My three-week experience as a scholar with the Fulbright International Education Administrators Program was one of the most rewarding events of my career. It began with a one-week orientation in Berlin, followed by two weeks visiting universities in Germany meeting with faculty, administrators and students and learning about orientation and retention efforts for first-year students.
While there, I was able to gain knowledge from my 23-member cohort of U.S. student services administrators and faculty. Each of us had come to Germany with a heightened level of excitement that was mixed with worries about having a good grasp of the German language and how we would be perceived as Americans. We held high expectations for what we would learn as Fulbright scholars.
Via a host of speakers, I gained an understanding of the German educational system and German culture. At the age of 11, German students are given the power to determine their future educational path. The decision students make at that age will determine whether they will enter a university or vocational training program after high school. Germans’ view this system as a just means of determining who should attend university and separates those who can succeed and those who cannot. Education is a government-sponsored entity and university admissions are highly selective.
"As a Fulbright participant, I believe that the program truly achieved its stated goals."
- Robin Lee
I was surprised to learn that at German universities, the model for student support services is new. Until recently, little attention was given to the importance of student services. The campuses had few staff. Student services offices were small, had meager resources and often had only been in existence a few years.
I also discovered that the graduation rate of undergraduate German students is abysmally low. Several of the universities failed to disclose their graduation rates via public record. Retention rates at German universities are becoming the subject of more conversations, as are discussions surrounding teaching and the quality of instruction. Because of the Bologna Process* and increased collaboration among European universities, German universities are beginning to examine their efforts to retain and graduate students.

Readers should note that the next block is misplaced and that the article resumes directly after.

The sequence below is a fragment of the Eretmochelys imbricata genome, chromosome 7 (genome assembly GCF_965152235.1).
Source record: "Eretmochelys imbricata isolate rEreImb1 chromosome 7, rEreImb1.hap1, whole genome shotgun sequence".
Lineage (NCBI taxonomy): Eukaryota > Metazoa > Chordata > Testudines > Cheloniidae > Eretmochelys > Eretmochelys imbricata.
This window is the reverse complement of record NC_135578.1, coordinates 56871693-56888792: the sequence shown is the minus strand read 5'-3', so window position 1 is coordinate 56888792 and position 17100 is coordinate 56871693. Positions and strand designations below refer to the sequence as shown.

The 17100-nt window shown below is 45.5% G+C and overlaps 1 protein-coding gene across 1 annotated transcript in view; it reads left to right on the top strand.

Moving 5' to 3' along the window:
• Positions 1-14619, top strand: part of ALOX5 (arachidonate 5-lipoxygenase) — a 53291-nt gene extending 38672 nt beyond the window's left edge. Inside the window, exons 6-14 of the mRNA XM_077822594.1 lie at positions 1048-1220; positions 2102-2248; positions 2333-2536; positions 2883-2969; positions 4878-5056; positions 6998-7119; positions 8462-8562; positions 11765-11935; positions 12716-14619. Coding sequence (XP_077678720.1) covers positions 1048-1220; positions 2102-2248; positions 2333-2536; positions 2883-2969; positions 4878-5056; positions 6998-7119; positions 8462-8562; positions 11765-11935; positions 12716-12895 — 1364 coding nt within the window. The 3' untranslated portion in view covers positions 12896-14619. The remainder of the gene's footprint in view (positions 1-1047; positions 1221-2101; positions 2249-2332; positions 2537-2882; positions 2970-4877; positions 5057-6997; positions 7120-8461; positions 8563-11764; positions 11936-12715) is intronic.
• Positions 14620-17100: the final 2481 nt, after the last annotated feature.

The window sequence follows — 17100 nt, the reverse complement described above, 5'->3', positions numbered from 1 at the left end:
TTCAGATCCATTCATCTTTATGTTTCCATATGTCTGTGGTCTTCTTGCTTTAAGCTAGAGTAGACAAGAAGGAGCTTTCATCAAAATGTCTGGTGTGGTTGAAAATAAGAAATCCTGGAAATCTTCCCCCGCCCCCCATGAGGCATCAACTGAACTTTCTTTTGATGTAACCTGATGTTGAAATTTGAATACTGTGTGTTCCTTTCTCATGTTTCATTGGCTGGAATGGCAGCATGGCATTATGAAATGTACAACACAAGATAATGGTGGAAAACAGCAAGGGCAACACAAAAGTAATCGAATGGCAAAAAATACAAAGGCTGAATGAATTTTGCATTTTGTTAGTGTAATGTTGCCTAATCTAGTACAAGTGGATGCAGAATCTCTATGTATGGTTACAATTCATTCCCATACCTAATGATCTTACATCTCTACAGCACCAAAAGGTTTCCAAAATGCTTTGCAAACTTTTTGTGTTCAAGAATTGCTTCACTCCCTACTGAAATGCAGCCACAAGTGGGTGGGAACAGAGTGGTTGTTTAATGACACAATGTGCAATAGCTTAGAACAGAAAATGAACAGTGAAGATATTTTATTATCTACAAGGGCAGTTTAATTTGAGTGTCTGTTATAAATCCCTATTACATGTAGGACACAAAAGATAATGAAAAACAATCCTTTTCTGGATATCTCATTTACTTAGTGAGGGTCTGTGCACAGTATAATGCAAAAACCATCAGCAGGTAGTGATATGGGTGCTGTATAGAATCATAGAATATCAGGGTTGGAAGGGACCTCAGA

After a few days in Germany, I began to consider myself an ambassador of sorts. A few students confessed to me that they had never met an African American person before. Much of what they knew of Black America had been acquired by watching the German translations of MTV and other related television programming. Needless to say, I was never at a loss for conversation during my visits to German universities.
The goal of the Fulbright program is to promote international understanding and afford the opportunity for cultural exchange and the negation of cultural stereotypes that exist between the United States and other countries. As a Fulbright participant, I believe that the program truly achieved its stated goals. My involvement as a Fulbright scholar was a vast learning opportunity. I learned so much about the German educational system and culture, how others live and how people outside of the United States view us. My Fulbright experience will significantly shape my administrative work and scholarly activities for years to come. I am grateful for the opportunity and eager to share what I learned with my colleagues.
* The Bologna Declaration of June 1999 put in motion a series of reforms needed to create a European Higher Education Area by 2010, and to make education more compatible, comparable, competitive and attractive for Europeans and for scholars from other continents.
For more information about Fulbright Opportunities, visit www.iie.org/fulbright.